• 2Carcass weight groups: LT = under 111.8 kg, MLT = 111.8 to 119.1 kg, MHVY = 119.1 to 124.4 kg, and HVY = 124.4 kg and above.

• 3SEM = (largest) of the least square means in the same section of the same column.

• 4Package label: labeled packages contained price and weight information on a label on the package and unlabeled packages did not contain a label.

Chop thickness did impact the reason consumers indicated they would not purchase chops. A greater (P < 0.05) percentage of consumers indicated “no” they would not purchase chops cut to a thickness of 1.91 cm compared to 1.27 cm thick chops due to “firmness”. However, chops cut to a thickness of 2.54 and 3.18 cm were similar (P > 0.05) to all other thicknesses for the percentage of consumers who would not purchase due to “firmness”. For “marbling”, chops with a thickness of 1.91 and 2.54 cm were similar (P > 0.05), with a greater (P < 0.05) percentage of consumers who indicated they would not purchase due to “marbling” compared to chops cut to a thickness of 1.27 and 3.18 cm. Among chop thickness groups, chops cut to the thicknesses of 1.27 and 3.18 cm were similar (P > 0.05), with the greatest (P < 0.05) percentage of consumers who indicated they would not purchase due to chop “thickness”. Additionally, chops cut to a thickness of 1.91 cm had the lowest (P < 0.05) percentage of consumers who indicated they would not purchase due to chop “thickness”. For “total package weight”, a greater (P < 0.05) percentage of consumers indicated they would not purchase chops cut to a thickness of 3.18 cm compared to chops cut to both 1.91 and 2.54 cm. For “total package price”, a greater (P < 0.05) percentage of consumers indicated they would not purchase chops cut to a thickness of 3.18 cm compared to chops cut to both 1.91 and 1.27 cm. There were no differences (P > 0.05) found between label types for the percentage of consumers who indicated “no” they would not purchase a chop for chop “firmness”, “marbling”, “thickness”, “external fat”, “purge”, and “other”.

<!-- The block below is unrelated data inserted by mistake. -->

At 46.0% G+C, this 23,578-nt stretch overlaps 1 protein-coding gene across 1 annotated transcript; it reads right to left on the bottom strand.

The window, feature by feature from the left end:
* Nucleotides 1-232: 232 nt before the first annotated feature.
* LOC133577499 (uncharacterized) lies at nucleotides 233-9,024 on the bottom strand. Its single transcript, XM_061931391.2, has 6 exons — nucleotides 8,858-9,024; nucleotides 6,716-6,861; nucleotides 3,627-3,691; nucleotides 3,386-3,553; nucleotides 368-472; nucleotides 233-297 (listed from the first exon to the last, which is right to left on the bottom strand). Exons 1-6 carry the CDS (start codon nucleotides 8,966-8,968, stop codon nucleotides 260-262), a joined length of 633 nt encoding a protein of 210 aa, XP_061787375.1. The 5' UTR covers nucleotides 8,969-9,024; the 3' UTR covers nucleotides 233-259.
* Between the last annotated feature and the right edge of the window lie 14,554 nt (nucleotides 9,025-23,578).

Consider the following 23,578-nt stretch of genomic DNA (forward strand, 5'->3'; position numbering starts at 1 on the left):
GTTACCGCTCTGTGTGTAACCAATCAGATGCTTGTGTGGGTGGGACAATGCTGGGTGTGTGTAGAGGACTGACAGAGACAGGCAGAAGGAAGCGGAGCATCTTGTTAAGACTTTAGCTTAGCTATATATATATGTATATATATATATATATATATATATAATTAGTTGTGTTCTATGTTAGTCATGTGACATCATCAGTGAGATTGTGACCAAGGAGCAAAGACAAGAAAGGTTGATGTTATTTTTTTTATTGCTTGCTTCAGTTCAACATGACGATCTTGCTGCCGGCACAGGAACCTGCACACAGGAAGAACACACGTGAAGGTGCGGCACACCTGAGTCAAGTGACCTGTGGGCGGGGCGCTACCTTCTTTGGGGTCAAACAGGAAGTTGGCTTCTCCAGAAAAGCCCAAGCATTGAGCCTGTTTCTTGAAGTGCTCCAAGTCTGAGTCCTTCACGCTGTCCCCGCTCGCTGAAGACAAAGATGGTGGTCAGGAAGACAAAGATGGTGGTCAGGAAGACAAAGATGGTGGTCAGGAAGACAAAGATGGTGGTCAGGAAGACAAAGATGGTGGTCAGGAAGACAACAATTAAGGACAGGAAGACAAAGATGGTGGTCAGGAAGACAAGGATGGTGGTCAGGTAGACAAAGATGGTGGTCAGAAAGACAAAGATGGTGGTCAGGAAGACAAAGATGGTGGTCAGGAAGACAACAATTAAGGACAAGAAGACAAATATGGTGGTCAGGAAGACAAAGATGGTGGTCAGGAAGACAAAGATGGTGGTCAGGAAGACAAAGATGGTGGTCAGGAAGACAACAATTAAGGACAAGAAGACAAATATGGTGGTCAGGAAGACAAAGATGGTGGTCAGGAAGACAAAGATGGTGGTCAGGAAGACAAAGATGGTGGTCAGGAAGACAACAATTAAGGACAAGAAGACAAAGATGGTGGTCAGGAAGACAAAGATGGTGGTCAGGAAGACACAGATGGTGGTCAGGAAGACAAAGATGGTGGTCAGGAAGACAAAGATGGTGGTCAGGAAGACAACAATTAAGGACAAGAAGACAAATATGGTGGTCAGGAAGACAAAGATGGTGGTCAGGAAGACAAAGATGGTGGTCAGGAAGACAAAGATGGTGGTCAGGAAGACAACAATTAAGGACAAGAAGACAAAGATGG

## Discussion